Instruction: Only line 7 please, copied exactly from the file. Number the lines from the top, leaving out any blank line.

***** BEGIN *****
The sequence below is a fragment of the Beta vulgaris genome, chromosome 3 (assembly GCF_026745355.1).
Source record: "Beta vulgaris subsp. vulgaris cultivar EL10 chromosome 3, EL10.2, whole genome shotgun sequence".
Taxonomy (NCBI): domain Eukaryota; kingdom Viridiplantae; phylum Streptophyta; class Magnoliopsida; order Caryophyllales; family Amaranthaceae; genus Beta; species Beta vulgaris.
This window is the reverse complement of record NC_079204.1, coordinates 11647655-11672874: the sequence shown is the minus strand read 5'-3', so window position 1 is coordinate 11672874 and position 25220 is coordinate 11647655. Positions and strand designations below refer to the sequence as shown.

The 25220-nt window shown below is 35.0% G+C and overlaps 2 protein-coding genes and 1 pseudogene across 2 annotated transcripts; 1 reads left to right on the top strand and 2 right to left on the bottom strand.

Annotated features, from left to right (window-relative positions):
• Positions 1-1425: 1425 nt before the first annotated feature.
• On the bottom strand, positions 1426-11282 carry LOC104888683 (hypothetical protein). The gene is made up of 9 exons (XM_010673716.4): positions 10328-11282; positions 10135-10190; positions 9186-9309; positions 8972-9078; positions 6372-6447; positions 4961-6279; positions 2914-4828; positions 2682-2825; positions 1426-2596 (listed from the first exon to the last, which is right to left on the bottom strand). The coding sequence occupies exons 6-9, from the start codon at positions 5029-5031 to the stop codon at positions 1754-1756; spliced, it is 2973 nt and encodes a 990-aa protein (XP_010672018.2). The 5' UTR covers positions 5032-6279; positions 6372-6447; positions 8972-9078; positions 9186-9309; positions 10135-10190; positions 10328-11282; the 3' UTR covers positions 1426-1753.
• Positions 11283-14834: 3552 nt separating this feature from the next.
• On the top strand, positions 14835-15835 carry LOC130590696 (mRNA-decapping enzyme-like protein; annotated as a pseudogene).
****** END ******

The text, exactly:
• Positions 1-1425: 1425 nt before the first annotated feature.